What we know about income inequaliy: America’s disappearing ‘middle-skill’ jobs and falling wages

Feb 12, 2014 19:30 UTC

There are a lot of things that “explain” inequality. Technology, finance, societal, and cultural changes have all played their part. In this series, Counterparties takes a look at the various things that correlate with rising income inequality in order to ascertain how we got to this economy and where we might go from here. For story tips/comments/complaints email us atCounterparties.Reuters@gmail.com.

America is losing middle class jobs — and middle class pay. Not only are “middle-skill” jobs disappearing as routine tasks become computerized (think everything people do in the television show “The Office”), but that job loss has contributed to stagnating wages, according to a recent paper by Michael Boehm of the University of Bonn.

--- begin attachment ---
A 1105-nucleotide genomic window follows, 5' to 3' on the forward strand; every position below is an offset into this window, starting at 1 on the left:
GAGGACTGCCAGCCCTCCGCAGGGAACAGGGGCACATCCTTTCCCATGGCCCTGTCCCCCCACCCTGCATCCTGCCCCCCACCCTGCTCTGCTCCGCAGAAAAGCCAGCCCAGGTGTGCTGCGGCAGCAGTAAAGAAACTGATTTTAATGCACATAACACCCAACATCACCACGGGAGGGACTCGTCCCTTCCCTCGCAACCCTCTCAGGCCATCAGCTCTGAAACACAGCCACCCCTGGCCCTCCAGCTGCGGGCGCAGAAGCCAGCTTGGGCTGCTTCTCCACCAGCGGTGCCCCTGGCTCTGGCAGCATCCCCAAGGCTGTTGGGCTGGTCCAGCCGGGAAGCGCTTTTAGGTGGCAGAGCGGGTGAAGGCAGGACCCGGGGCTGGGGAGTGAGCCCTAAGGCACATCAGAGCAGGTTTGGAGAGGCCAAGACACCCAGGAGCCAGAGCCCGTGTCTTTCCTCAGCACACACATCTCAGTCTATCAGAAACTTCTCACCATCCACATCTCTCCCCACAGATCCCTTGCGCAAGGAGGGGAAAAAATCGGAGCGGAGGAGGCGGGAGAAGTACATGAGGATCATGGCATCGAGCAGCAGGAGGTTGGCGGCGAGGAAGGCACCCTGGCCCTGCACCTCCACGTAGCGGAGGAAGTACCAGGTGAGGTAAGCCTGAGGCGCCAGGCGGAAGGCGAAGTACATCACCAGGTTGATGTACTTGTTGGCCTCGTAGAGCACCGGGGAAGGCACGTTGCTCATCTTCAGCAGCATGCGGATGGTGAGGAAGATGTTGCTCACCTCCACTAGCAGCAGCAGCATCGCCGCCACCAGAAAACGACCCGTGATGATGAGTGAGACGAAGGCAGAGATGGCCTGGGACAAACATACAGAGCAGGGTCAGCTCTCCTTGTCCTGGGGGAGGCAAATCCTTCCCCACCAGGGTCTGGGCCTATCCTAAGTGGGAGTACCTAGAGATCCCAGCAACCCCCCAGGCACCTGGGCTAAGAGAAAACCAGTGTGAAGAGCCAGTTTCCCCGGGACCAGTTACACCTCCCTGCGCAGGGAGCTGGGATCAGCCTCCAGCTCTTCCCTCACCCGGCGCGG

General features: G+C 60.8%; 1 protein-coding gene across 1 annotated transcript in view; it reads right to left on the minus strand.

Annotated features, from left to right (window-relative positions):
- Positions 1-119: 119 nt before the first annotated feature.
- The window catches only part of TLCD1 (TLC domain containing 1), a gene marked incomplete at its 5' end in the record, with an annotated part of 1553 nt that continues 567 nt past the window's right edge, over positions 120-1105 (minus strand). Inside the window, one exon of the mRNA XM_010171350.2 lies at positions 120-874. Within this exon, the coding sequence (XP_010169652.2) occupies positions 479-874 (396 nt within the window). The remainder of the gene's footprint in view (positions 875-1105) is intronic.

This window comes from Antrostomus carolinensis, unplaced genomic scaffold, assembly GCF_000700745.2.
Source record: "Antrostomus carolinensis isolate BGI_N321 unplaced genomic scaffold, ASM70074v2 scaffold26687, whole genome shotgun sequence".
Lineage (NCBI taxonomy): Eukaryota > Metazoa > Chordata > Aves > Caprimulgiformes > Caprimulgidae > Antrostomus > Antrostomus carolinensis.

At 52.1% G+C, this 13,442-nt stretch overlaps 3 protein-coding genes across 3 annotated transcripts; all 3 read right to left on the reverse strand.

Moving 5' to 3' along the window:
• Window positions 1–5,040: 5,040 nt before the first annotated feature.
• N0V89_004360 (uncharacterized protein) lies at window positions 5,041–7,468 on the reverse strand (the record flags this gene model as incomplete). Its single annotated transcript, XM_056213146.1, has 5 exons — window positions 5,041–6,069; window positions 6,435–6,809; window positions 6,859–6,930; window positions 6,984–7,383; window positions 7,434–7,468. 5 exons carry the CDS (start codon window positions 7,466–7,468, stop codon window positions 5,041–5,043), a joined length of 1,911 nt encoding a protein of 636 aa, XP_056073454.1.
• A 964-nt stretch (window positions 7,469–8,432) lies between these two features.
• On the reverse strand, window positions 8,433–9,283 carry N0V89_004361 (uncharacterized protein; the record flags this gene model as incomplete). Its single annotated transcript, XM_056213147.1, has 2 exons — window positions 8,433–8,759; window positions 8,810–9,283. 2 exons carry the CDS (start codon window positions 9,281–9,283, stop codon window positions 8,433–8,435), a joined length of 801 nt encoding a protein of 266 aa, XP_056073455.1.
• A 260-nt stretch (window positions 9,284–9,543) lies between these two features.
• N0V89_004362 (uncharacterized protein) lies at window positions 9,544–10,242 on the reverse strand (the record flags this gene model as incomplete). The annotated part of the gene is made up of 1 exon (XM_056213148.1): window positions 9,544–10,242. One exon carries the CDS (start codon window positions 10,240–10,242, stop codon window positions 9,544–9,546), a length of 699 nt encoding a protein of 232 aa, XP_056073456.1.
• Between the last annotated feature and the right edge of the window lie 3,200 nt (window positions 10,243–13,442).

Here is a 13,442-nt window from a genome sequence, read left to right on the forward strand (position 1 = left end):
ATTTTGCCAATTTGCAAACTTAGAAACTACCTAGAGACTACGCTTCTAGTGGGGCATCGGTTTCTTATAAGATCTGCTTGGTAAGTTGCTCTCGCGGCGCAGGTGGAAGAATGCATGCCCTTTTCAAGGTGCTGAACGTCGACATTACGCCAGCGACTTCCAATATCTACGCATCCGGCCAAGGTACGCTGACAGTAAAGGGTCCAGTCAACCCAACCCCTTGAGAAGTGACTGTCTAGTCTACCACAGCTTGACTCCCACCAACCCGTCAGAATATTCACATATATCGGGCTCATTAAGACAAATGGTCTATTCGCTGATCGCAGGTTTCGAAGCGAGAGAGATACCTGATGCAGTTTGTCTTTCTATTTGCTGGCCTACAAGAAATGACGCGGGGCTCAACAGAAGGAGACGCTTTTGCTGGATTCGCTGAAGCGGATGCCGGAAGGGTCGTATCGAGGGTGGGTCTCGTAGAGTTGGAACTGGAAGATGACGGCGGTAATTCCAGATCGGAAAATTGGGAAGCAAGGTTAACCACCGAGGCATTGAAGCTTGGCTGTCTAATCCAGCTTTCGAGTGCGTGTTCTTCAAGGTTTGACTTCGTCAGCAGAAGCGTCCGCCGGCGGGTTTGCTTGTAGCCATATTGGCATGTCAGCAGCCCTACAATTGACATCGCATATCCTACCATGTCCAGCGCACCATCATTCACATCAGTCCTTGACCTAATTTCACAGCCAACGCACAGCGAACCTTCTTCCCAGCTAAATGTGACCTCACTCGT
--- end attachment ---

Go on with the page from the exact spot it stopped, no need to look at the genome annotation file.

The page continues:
This chart shows the changes in US employment shares by type of occupation since the end of the 1980s. The paper used two different measures, the National Longitudinal Survey of Youth (NLSY) and the comparable years and age group in the more standard Current Population Survey (CPS):

For this chart, the high-skill occupations comprise managerial, professional services, and technical occupations; middle-skill occupations are things like sales, office/administrative, and production occupations; and low-skill occupations include food, cleaning, and personal service occupations.

What Boehm found is that this erosion of middle-skill jobs is correlated with a similar erosion of middle-skill pay. This chart shows how wages were expected to grow back in 1980 (blue line), and how wages actually grew (red line):

Here’s what Boehm says this mean:

What emerges unambiguously from my work is that routinisation has not only replaced middle-skill workers’ jobs but also strongly decreased their relative wages. Policymakers who intend to counteract these developments may want to consider the supply side: if there are investments in education and training that help low and middle earners to catch up with high earners in terms of skills, this will also slow down or even reverse the increasing divergence of wages between those groups.